Video games are becoming a popular form of entertainment, as well as an
important part of the Internet industry. Even during the ongoing pandemic which
has impacted other industries like the entertainment and music industry, the
videogame industry continues to flourish. With the advancement of computing and
graphics technologies, video games are now defined by various elements, which
are the intellectual achievements of designers.
However, the prosperity of video
games also creates a breeding ground for copyright
infringements. Intellectual property has always been at the heart of video
games. When it comes to IP protection, managing the nuances of video games is a
tremendous issue as video games are multi-art form works of authorship that
incorporate human interaction while being executed by a computer programme on
They include music, screenplays, stories, video, paintings,
and characters. As a result, video games are not created as single, simple
works, but as a collection of different aspects that can each be copyrighted
provided they achieve a particular level of originality and inventiveness (e.g.,
the characters in a video game, its soundtrack, settings, audiovisual parts,
The storyline, characters, audio-visuals, graphics and parts of the code are all
prominent attributes of a video game that may be protected under different kinds
of "works" as defined by section 14 of the Copyright Act, 1957. Since Article 2
of the Berne Convention for the Protection of Literary and Artistic Works
provides for the many categories of works protected under copyright, video games
can also be protected through copyright under it.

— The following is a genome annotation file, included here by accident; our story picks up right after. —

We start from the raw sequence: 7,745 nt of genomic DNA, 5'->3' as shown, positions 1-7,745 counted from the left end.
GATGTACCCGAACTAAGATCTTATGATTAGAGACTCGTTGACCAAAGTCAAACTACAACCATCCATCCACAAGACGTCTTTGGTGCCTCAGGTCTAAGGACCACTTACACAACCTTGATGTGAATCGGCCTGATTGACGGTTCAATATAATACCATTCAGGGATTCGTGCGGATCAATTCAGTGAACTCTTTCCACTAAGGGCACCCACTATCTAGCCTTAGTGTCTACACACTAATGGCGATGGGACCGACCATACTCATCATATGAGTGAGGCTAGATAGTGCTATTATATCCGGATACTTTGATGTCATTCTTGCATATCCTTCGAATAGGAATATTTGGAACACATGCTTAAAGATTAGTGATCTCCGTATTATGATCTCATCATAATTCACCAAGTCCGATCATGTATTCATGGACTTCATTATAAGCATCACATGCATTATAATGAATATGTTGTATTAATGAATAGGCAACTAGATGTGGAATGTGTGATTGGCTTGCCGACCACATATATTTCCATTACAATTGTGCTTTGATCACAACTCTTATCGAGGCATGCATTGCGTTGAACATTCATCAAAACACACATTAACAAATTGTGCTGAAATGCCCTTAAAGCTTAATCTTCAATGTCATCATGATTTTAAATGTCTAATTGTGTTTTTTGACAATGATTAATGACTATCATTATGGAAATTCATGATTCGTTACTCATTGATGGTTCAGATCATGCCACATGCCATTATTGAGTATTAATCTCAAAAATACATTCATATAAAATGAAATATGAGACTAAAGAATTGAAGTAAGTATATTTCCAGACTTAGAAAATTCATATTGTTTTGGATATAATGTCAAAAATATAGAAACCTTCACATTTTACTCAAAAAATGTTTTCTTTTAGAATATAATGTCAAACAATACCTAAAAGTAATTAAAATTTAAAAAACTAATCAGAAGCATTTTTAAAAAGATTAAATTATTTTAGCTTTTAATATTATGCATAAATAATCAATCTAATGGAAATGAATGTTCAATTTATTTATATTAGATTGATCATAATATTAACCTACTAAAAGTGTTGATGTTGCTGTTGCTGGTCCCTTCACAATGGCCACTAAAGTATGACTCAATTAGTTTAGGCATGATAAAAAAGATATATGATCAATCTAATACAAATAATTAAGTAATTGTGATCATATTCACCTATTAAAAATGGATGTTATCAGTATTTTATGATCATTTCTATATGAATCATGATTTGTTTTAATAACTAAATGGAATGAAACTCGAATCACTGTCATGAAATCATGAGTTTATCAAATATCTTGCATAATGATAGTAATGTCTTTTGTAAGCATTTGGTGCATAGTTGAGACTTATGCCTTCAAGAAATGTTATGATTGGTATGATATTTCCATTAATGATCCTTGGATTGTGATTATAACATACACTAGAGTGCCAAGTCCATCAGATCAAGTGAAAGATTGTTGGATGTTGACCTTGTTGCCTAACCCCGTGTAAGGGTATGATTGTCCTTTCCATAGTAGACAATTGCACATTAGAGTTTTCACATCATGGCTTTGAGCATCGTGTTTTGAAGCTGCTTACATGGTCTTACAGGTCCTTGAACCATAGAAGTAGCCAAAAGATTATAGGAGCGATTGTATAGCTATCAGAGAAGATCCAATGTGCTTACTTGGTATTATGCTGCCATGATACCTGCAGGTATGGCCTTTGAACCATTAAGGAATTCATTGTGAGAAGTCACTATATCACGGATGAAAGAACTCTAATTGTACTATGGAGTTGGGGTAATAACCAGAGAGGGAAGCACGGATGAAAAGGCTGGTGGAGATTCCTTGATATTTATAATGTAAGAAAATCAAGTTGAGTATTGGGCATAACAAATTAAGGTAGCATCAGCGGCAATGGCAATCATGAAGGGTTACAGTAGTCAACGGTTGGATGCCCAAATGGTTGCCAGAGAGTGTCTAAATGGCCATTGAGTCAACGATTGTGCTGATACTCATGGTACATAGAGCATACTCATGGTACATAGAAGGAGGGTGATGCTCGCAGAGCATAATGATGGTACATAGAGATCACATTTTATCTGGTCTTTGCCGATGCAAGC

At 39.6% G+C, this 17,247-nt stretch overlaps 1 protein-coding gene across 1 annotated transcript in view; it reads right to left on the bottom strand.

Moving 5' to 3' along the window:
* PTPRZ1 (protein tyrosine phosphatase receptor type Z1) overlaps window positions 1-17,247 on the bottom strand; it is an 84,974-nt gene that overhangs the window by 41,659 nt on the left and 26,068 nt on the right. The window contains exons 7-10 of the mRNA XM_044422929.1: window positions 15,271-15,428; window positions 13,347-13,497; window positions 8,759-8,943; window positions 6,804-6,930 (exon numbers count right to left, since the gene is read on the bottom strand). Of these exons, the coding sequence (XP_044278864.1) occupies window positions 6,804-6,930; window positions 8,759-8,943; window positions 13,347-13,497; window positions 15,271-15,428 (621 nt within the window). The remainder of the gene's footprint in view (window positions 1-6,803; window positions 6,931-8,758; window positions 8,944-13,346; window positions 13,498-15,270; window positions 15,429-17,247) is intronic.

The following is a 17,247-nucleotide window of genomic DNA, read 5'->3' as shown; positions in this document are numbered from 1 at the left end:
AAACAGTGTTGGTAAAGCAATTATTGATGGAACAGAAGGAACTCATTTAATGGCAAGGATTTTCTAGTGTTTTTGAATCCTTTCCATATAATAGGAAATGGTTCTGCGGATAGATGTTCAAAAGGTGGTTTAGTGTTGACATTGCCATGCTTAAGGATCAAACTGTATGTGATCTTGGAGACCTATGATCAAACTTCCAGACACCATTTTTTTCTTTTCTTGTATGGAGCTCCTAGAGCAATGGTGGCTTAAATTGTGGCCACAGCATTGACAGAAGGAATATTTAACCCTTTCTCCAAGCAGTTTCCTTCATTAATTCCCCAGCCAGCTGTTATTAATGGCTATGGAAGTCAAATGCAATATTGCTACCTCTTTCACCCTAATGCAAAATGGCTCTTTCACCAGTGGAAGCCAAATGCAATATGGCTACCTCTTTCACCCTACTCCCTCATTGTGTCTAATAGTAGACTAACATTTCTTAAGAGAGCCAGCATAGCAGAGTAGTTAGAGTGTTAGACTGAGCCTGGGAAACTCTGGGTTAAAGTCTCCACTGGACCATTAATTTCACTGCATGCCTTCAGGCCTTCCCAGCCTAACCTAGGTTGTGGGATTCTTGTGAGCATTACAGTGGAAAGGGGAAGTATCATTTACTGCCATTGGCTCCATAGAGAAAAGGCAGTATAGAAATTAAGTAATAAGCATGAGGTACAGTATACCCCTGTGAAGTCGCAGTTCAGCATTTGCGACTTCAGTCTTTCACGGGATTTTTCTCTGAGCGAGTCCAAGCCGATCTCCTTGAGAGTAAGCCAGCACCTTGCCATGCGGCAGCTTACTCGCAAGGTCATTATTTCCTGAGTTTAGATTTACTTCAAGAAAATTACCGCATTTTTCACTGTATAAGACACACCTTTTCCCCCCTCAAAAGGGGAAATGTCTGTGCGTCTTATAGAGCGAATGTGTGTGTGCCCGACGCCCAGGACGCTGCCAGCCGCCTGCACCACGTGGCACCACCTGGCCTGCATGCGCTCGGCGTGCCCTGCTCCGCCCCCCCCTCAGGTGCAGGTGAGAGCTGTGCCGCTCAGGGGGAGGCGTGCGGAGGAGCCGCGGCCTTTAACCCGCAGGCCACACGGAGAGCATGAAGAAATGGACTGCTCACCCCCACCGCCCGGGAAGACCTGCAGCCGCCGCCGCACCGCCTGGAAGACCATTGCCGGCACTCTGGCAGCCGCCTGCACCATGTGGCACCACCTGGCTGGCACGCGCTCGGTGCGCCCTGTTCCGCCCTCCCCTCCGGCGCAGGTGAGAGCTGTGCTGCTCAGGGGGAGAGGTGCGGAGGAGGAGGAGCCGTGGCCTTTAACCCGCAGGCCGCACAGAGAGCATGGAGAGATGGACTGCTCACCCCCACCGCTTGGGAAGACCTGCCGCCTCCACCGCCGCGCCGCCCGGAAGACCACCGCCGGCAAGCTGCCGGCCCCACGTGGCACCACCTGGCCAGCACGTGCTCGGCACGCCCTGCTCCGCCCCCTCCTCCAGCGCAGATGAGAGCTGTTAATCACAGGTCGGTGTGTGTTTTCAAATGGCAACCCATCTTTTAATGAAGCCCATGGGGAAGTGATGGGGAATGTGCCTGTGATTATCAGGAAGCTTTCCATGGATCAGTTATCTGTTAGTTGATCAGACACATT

Background of PUBG V Fortnite case
At the beginning of 2018, the creators of Player Unknown's Battlegrounds ("PUBG"),
Bluehole filed a lawsuit against Fortnite's Epic Games in South Korea on the
grounds of copyright infringement. According to Bluehole, Epic Games was liable
for copyright infringement because some aspects of the new Fortnite resembled
those of PUBG.
It was claimed that Fortnite replicates the PUBG experience
without adding anything unique to the genre. Battle royale is the genre in
question, a game mode based on the same-named Japanese film in which the
government forces a group of teenagers to fight to the death. By the middle of
the year, Bluehole had dropped its claim against Epic Games. The case of PUBG
vs. Fortnite, on the other hand, raised an important question: can anyone
copyright a genre?
In the case of RG Anand v. Deluxe Films
, the Supreme Court of India ruled
that the film could not be regarded as an infringement of the play's screenplay.
The explanation given was that, while the idea behind both the script and the
film was the same, the manner in which they were expressed was significantly
different. As a result, it cannot be considered a copyright violation. The
Bombay High Court has reaffirmed that ideas are not copyrightable in the case of
Mansoob Haider v. Yashraj Films
. After taking away dissimilarities, the
remnant is an idea that is not copyrightable, therefore similarity of ideas does
not imply copyright violation.
Furthermore, in the US, section 102(b) of the Copyright Act states that:
In no case does copyright protection for an original work of authorship extend
to any idea, procedure, process, system, method of operation, concept,
principle, or discovery, regardless of the form in which it is described,
explained, illustrated, or embodied in such work."
Baker v Selden
 was the landmark case
in the United States that recognized the idea-expression divide.
that he owns the copyright on the underlying accounting procedure that he
devised in the book. Selden never requested copyright for the book's first
paragraph, but he did desire copyright for his ideas. The Supreme Court ruled
that copyright cannot be extended to the "ideas" and "art" utilised in the book
and that it can only be granted to the expressions, not the underlying
The general principle of Copyright with regards to a genre
Therefore from the above case laws, it is clear that a general rule of copyright
is that an idea theme or concept portrayed in a game cannot be copyrighted but
contents that form part of the video game are copyrightable. According to the
idea versus expression doctrine, no idea, theme, or concept can be protected by
copyright, but only its literary, artistic, or musical expression can. A video
game genre is an idea, not an expression, and copyright protects the unique
representation of an idea, but not the idea itself.